I love yogurt even more than I love popsicles--what could be better? The addition of fresh strawberries, that's what. Up the ante with Greek yogurt, and the result is one of the most delicious popsicles--ever (that comes from both me and Nick). And they are so easy, too; the only hard part is waiting for them to freeze.
No Greek yogurt? No problem. But you will need to plan ahead for an added step: straining the yogurt. The process is a simple: strain the yogurt to remove most of the liquid. My preferred apparatus is a large coffee filter place inside a bowl or 2-cup glass measuring cup, suspended by a knife.
Depending on how much yogurt I'm straining, I may set up two to three of these rigs. Place them in the refrigerator overnight and voila, you've got thick strained "Greek" yogurt by morning. For this recipe, opt for plain yogurt for the straining process, then sweeten to taste with honey.
Greek Yogurt & Strawberry Popsicles
2 cups roughly chopped, hulled strawberries
1/4 cup powdered sugar
16 ounces honey-flavored Greek-style yogurt
Purée strawberries in a blender food processor along with the powdered sugar.
Spoon half the yogurt into a bowl and stir in 2 tbsp of purée so it is stained pink. Spoon into popsicle molds, add the rest of the purée, then the rest of the yogurt. Push in popsicle sticks and freeze until solid. Makes 6 (more or less depending on the size of your popsicle molds).
Nick loves his new school, so much so that he was reluctant to leave at the end of the first two days. I am so happy he likes it.
But to be honest, I am feeling out of sorts. Being Nick's mommy has been a primary part of my identity for the last three years, so it's more than a strange feeling to suddenly have much of the day to myself. I knw every mother goes through this at some point, and I know, too, that I will adjust, but I'm happy to have plenty of work and cooking to distract myself.
I am working on number of different projects, but decided to put them aside this afternoon to make use of the beautiful zucchini brought by a good (and gardening) friend.
You may not be able to determine from the photo, but they were huge. I knew I would have more than enough for a couple of loaves of my zucchini bread, so put on my thinking cap for some additional uses. I had no dinner plans yet--hadn't even thought of it--so I decided to start with the side (the zucchini) and let the "main" follow.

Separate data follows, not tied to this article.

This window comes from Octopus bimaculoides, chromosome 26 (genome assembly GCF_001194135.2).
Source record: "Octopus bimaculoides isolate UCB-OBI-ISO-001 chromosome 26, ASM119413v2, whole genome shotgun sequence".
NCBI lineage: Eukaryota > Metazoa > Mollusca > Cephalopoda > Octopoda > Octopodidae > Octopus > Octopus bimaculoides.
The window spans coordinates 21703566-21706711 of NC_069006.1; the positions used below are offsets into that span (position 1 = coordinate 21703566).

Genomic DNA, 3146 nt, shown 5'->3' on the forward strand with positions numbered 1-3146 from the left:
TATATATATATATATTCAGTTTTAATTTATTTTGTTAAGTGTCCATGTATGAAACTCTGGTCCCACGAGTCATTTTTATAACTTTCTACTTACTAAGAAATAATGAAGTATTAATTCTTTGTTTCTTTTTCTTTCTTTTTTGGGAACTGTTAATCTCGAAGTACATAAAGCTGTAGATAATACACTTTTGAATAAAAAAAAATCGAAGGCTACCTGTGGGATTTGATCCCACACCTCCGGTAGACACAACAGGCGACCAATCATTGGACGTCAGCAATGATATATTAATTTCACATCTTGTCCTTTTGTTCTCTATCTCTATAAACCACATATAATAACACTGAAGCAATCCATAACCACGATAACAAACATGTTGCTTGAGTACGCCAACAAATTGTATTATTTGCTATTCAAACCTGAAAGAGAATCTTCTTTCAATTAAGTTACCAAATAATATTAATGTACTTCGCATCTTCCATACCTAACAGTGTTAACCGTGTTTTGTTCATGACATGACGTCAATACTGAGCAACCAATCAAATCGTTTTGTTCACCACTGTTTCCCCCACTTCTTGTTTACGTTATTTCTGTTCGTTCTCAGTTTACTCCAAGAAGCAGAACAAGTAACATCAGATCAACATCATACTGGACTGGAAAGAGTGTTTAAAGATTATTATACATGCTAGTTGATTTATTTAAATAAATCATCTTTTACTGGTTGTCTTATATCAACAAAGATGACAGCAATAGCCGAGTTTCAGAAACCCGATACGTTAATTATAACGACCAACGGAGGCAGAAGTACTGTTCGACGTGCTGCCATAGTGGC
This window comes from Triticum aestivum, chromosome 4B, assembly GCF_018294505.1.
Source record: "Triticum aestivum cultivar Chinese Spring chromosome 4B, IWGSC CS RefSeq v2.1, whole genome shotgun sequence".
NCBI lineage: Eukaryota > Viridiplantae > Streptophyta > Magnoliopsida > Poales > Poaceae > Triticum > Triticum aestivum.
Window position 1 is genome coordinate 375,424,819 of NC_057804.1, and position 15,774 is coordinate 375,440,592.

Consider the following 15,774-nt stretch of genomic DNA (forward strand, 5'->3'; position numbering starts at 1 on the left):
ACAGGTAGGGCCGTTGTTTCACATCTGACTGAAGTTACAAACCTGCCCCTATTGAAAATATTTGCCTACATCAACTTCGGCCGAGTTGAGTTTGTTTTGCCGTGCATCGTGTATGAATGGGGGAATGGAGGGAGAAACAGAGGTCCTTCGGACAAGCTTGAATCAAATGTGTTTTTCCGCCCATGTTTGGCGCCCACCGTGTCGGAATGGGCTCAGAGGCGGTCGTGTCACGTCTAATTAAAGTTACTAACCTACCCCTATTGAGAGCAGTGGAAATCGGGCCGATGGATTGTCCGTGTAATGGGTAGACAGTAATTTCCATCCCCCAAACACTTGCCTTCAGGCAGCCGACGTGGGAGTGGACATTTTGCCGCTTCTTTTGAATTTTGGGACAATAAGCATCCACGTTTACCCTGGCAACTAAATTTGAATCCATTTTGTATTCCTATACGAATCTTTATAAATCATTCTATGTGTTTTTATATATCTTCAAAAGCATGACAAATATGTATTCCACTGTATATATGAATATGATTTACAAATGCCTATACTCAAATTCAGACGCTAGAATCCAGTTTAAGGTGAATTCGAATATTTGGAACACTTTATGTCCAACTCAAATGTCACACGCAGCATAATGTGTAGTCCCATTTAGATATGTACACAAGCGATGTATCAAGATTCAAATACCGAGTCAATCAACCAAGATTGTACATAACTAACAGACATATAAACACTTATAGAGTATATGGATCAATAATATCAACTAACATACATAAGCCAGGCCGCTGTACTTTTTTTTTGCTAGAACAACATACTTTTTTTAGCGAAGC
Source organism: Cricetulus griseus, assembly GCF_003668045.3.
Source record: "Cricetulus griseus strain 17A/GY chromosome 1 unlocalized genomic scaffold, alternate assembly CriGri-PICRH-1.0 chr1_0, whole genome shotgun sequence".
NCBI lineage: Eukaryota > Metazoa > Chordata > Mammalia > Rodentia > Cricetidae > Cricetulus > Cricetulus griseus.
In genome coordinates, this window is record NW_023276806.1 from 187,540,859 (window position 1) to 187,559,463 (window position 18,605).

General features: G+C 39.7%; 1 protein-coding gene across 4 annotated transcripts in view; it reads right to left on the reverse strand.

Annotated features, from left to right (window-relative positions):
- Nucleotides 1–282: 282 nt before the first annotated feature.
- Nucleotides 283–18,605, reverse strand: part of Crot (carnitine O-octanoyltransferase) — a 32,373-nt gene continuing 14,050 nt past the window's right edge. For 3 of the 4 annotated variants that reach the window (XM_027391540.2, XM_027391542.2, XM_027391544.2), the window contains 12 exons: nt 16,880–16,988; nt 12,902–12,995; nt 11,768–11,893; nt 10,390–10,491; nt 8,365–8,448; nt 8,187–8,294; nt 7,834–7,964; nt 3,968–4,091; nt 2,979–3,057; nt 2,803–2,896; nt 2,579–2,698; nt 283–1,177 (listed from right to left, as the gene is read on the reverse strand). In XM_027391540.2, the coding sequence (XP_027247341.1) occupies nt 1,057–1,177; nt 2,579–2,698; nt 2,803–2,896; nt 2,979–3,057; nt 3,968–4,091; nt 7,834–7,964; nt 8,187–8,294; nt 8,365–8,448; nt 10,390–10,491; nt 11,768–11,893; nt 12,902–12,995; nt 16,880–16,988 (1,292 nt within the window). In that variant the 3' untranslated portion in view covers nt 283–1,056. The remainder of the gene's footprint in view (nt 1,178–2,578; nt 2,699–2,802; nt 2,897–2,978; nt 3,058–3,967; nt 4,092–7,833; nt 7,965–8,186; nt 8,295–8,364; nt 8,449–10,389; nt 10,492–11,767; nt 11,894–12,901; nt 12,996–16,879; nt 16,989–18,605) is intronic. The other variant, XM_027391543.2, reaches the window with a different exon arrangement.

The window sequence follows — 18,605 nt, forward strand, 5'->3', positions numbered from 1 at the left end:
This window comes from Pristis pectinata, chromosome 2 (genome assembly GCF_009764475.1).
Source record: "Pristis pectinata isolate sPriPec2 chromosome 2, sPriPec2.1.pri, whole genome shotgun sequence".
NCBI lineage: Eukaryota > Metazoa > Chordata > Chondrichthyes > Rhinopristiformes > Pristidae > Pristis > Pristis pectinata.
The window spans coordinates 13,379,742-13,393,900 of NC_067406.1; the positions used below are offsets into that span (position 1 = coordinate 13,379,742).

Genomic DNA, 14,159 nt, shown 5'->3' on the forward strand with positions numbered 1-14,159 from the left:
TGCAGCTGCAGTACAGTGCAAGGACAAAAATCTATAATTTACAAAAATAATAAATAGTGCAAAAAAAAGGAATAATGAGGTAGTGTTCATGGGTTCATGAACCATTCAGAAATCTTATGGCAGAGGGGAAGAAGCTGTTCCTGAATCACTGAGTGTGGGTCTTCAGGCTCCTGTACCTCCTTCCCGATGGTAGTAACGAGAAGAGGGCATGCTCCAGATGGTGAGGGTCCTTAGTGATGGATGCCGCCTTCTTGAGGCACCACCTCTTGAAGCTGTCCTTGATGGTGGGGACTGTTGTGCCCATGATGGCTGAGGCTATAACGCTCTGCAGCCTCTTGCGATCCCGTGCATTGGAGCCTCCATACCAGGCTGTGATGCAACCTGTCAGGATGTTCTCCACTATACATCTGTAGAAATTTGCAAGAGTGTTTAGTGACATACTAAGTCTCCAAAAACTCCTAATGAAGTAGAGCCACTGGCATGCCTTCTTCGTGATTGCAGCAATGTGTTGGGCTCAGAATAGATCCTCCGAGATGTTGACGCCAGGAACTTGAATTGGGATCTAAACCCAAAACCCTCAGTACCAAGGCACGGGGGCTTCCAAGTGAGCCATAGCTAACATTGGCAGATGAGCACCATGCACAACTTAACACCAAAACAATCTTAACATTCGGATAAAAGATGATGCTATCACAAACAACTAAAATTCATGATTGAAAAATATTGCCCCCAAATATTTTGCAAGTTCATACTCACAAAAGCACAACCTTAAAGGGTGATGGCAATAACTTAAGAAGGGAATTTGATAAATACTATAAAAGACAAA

This is one of my favorite dinner tricks: if I'm stuck on whether chicken, beef, pork or I focus on the side. Once I figure out the vegetables, beans, pasta, or grains, a sauteed pork chop sounds like perfection. And sometimes, the sides morph into the main.
That's precisely what happened with the zucchini. One look at all the grated zucchini and a food memory was sparked: latkes. I've made latkes with other vegetables besides the basic potato, so why not zucchini?
The end result was closer to a pancake or fritter, less so a latke, but they were absolutely scrumptious, especially partnered with a throw-together "relish" made with some cherry tomatoes from the refrigerator, mint leaves from the garden, and cojita cheese leftover from the tortilla chicken soup we had last week.
Zucchini Pancakes with Cherry Tomato-Cojita (or Feta) Relish
1 basket cherry tomatoes, stemmed and quartered
2/3 cup cubed cojita or feta cheese
2 tablespoons small mint leaves (or chop, if large)
Juice & grated zest of 1 lemon
3 cups grated zucchini
2 large eggs
1 small red onion, peeled and finely chopped
1 cup all-purpose flour
2 teaspoons ground cumin
1 and 1/4 teaspoons salt
1 teaspoon hot smoked paprika (pimenton)
2 tablespoons olive oil
Toss the cherry tomatoes, cheese, mint, lemon juice and lemon zest in a small bowl. Season with salt & pepper to taste. Let stand at room teperature while making pancakes.
Place the grated zucchini on two paper towel-lined plates. Sprinkle with salt, and let stand 5 minutes. Use the towels to squeeze out any excess liquid.
Whisk the eggs in a medium bowl; mix in the the zucchini and onion. In a small bowl, whisk flour, cumin, pimenton, and salt. Add flour mixture to zucchini mixture, stirring until just blended.
Heat 1 tablespoon of the oil in a large non-stick frying pan set over medium-high heat. Drop in heaped tbsps of batter. Cook, in batches, for 2-3 minutes each side or until golden and cooked through. Serve with the tomato relish. Makes 4 servings.